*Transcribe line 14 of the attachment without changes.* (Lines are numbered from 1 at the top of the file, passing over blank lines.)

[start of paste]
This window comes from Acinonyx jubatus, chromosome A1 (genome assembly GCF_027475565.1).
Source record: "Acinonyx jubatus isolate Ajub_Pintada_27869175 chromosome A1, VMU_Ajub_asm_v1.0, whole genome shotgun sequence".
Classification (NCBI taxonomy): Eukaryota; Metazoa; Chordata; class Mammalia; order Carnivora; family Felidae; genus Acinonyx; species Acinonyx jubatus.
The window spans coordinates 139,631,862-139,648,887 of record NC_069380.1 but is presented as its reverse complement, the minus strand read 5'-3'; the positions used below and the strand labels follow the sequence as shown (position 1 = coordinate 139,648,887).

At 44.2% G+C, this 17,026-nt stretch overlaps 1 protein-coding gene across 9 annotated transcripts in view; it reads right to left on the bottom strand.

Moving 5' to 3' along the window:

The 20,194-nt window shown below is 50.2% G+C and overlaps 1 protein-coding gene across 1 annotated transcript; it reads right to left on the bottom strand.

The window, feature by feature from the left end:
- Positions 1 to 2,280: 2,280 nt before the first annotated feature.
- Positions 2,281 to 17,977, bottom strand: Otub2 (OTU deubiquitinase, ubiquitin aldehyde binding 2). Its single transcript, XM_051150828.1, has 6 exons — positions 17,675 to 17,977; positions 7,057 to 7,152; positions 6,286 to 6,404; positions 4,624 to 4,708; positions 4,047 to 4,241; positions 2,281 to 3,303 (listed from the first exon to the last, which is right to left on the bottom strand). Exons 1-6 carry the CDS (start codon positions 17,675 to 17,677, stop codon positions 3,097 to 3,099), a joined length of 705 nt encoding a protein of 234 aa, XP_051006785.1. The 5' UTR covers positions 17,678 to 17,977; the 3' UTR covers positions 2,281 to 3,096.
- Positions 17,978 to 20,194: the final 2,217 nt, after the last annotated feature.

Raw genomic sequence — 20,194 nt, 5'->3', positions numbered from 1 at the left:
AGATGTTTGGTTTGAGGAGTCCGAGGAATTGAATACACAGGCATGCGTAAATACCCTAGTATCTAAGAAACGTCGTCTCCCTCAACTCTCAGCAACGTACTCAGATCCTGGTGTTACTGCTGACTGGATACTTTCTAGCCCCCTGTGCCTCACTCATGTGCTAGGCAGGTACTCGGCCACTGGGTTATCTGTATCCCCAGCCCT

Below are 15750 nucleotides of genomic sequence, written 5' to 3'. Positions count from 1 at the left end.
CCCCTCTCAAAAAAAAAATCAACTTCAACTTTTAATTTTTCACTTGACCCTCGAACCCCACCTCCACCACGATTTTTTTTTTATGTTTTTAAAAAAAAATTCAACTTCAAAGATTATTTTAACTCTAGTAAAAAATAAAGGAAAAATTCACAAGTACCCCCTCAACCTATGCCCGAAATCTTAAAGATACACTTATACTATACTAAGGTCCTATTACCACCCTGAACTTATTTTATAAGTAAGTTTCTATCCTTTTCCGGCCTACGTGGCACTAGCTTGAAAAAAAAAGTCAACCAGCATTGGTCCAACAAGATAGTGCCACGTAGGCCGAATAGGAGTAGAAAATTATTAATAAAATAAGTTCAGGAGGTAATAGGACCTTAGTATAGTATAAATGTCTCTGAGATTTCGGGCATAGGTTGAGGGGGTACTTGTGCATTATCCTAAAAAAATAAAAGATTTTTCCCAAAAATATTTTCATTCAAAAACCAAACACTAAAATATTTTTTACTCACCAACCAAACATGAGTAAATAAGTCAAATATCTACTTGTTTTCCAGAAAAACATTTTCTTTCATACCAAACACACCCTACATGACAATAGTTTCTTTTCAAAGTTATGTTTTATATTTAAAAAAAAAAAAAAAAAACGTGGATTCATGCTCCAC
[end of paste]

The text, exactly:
Below are 15750 nucleotides of genomic sequence, written 5' to 3'. Positions count from 1 at the left end.